x3daudio needs to be initialized so that it's outputs will match the speaker configuration you are using, and to match the scale of units to your application. In general yes, you need to release com interfaces for objects.
For true to life stereo you would need 2 listeners, set as far apart as the characters ears are. This is the technique that was used for the voices in Pixar's Monsters Inc movie. (http://video.sina.com.cn/v/b/44064572-1604540395.html)
But that is overkill, IMHO. What is the delay heard between one ear and the next? 340.29 m / s is the velocity of sound at sea leavel, your head is roughly 0.2 meters across, we are looking at less than a millisecond delay between ears. I read somewhere long ago that humans cannot in general discern delays lower than about 9ms. A much better clue to positional audio is the doppler effect, and the filtering effect cause by the shape of the ears. All of these, however, can be calculated by setting flags in your call to X3dAudioCalculate. The Delay function only works with stereo speaker setups however, as we humans are binaural beasts after all.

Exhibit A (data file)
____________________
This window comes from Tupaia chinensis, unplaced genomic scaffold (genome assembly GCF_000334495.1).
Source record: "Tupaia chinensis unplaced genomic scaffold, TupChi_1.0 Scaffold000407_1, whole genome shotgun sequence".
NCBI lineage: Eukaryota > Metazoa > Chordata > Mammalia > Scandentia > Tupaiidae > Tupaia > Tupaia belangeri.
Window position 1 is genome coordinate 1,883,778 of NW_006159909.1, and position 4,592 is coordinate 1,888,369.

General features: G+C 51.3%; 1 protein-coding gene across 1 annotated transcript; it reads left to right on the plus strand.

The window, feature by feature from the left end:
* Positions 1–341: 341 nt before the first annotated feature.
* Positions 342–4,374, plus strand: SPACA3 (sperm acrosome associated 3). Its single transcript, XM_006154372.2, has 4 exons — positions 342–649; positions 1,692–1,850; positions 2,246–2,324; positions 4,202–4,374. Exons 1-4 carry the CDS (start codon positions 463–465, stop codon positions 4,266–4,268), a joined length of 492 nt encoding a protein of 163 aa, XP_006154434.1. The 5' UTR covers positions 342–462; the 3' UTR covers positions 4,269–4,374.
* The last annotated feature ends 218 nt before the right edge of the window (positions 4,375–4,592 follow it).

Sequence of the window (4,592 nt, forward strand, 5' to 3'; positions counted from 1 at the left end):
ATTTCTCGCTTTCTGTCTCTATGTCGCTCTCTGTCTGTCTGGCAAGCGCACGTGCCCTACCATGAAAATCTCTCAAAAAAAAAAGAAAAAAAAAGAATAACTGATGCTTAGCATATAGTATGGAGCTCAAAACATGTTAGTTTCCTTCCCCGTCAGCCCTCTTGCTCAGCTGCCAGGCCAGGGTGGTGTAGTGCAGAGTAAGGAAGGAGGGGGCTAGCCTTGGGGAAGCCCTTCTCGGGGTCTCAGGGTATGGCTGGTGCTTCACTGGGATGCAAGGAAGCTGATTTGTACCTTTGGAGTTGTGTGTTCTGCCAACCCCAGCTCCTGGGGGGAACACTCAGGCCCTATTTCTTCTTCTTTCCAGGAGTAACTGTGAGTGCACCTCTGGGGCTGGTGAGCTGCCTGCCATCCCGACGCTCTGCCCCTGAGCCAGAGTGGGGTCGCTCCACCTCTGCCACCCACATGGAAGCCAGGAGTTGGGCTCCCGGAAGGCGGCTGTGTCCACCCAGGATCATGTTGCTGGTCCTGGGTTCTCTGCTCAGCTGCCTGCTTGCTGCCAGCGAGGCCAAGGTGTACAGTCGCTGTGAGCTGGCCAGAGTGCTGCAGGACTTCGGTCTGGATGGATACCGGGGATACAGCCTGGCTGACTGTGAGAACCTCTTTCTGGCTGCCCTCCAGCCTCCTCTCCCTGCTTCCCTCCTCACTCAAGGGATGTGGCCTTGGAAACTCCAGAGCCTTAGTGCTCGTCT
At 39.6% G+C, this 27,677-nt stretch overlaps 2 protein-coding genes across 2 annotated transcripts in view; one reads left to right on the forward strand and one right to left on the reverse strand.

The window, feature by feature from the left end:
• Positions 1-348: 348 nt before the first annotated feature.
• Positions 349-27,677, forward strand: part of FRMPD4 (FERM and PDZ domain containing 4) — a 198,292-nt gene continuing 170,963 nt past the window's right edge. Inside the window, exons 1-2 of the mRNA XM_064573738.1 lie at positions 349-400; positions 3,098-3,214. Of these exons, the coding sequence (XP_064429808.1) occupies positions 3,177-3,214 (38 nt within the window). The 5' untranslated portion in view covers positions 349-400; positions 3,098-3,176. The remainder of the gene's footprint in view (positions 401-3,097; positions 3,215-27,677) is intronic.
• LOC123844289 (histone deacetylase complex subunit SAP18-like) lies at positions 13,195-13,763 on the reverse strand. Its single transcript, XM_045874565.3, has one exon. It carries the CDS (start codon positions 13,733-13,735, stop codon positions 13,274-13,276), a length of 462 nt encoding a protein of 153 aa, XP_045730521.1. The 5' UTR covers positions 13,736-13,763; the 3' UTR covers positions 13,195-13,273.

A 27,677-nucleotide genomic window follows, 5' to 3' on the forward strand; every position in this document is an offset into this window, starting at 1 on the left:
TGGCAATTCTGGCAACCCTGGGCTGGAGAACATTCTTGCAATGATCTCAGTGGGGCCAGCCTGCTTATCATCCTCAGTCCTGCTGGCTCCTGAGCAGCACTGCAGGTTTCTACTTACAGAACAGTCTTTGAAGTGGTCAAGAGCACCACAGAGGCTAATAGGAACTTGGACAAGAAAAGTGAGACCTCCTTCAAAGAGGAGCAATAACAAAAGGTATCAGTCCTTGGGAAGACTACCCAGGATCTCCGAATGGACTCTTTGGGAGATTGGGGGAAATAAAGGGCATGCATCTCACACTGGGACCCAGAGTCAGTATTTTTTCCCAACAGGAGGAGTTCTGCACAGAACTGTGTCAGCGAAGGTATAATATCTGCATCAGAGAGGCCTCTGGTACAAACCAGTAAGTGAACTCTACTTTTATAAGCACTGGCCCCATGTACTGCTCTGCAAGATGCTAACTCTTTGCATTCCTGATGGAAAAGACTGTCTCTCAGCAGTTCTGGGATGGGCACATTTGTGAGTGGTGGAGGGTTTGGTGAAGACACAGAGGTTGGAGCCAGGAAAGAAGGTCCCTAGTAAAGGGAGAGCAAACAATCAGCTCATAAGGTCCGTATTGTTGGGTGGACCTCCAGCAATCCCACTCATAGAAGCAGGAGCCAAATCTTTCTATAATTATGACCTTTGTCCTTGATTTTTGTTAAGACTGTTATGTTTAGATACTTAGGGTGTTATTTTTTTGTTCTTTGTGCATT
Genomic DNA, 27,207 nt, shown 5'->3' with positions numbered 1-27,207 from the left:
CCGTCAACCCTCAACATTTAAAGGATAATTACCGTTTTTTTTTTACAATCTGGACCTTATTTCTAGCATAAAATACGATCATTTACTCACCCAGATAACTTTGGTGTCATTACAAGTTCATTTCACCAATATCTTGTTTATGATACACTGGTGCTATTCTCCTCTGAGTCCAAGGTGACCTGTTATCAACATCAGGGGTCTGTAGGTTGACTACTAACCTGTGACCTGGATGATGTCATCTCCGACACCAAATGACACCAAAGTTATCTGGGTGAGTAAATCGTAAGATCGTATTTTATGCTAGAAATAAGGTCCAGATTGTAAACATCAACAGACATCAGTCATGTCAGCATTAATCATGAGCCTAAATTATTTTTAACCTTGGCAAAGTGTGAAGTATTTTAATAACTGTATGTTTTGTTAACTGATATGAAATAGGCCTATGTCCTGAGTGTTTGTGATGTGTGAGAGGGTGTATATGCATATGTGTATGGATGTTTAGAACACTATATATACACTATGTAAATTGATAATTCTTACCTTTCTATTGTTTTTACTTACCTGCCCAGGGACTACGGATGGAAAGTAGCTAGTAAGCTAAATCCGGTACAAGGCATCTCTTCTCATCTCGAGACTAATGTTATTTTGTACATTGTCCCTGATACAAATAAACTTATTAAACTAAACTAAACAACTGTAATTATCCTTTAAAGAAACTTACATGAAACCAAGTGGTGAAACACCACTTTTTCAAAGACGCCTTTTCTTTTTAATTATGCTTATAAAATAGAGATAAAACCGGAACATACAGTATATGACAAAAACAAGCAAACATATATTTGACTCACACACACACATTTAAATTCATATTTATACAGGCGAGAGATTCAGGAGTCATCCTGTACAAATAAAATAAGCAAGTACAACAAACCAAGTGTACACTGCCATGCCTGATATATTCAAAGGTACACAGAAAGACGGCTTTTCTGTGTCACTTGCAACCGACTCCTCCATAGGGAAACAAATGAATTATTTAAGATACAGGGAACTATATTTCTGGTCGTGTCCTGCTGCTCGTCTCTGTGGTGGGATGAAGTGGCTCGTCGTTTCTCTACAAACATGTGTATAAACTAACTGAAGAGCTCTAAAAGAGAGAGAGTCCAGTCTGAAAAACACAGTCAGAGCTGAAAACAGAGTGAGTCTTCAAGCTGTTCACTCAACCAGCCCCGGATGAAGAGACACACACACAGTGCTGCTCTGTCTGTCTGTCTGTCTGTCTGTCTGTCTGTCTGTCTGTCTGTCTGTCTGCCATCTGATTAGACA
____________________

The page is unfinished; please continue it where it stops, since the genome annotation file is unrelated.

Not having my codebase with me at the moment, I would assume that your level matrix can be cleaned up right away. According to M$
IXAudio2Voice::GetOutputMatrix always returns the levels most recently set by IXAudio2Voice::SetOutputMatrix. However, they may not actually be in effect yet: they only take effect the next time the audio engine runs after the IXAudio2Voice::SetOutputMatrix call (or after the corresponding IXAudio2::CommitChanges call, if IXAudio2Voice::SetOutputMatrix was called with a deferred operation ID).
So once SetOutputMatrix has been called, the voice has saved a copy internally, even if it has not been applied to the hardware yet.